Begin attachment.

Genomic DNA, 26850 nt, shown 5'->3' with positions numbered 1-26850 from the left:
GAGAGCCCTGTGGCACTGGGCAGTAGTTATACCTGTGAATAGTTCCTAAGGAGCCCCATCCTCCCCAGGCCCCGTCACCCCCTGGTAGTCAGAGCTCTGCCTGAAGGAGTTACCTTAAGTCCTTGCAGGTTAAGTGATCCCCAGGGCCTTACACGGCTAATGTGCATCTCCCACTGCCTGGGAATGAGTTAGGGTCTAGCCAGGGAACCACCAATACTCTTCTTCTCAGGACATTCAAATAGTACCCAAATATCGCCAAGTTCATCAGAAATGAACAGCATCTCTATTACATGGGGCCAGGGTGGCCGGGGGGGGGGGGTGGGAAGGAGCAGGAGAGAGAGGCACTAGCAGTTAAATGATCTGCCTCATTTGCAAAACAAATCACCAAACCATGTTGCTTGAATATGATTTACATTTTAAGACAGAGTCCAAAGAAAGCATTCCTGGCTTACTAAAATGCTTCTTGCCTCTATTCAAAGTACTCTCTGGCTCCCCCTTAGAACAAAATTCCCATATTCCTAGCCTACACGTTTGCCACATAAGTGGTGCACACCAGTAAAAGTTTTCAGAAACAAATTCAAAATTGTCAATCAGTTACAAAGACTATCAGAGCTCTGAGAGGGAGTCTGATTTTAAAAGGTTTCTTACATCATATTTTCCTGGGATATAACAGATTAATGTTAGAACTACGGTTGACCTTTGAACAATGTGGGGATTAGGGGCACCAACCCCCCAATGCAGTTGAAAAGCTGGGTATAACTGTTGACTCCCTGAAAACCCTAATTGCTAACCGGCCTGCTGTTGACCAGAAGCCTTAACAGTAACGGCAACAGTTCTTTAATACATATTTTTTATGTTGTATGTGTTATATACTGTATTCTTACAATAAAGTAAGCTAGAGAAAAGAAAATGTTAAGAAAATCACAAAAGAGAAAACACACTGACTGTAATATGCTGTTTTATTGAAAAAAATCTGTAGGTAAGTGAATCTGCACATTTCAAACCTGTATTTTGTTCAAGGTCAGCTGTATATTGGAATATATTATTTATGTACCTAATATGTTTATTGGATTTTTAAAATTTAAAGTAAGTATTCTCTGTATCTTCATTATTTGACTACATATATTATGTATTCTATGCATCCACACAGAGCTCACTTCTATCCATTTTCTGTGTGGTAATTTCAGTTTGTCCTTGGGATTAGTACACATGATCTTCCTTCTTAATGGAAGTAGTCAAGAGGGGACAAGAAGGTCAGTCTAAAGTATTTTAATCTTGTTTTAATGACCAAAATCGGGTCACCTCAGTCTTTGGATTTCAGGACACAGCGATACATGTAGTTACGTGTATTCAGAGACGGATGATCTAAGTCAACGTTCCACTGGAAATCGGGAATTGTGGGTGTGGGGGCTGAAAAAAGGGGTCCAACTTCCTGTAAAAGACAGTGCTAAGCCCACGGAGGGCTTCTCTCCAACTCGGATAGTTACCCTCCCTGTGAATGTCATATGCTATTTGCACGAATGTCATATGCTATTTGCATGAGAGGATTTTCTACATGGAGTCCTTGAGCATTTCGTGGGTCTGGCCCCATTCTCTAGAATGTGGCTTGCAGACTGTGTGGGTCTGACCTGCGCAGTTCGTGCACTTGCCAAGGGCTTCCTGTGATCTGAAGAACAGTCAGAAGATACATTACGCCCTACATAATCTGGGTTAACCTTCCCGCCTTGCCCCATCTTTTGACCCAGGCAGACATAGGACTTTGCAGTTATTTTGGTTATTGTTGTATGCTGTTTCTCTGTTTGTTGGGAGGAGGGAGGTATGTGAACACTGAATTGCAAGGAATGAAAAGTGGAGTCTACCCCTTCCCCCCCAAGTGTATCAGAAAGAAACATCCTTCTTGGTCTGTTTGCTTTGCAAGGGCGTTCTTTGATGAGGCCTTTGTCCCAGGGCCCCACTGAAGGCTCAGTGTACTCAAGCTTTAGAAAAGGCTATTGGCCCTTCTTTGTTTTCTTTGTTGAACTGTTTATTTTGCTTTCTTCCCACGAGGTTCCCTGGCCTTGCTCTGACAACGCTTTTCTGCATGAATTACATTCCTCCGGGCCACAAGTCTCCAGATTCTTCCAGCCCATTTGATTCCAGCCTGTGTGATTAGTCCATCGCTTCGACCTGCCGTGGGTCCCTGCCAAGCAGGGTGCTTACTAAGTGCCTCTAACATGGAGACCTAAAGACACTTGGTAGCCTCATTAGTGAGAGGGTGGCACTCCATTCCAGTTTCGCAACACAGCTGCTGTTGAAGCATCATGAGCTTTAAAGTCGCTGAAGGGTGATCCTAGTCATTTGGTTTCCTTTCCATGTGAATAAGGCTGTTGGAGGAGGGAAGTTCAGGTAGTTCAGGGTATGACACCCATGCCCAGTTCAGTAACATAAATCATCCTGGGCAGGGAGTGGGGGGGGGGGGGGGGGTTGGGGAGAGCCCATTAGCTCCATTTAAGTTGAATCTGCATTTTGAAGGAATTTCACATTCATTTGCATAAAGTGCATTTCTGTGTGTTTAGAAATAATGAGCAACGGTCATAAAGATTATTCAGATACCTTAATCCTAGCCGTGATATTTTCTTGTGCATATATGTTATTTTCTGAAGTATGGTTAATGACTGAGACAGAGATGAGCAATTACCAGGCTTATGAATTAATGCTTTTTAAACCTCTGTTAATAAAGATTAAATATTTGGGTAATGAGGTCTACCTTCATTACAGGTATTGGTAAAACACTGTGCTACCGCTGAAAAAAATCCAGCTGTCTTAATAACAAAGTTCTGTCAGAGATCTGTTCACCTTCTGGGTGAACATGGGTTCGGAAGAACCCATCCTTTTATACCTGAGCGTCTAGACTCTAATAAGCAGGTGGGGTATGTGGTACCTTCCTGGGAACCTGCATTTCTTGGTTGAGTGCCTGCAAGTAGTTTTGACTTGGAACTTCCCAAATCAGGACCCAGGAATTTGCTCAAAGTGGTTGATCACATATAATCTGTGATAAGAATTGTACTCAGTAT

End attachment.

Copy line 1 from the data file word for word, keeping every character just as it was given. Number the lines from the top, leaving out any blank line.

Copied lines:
Genomic DNA, 26850 nt, shown 5'->3' with positions numbered 1-26850 from the left: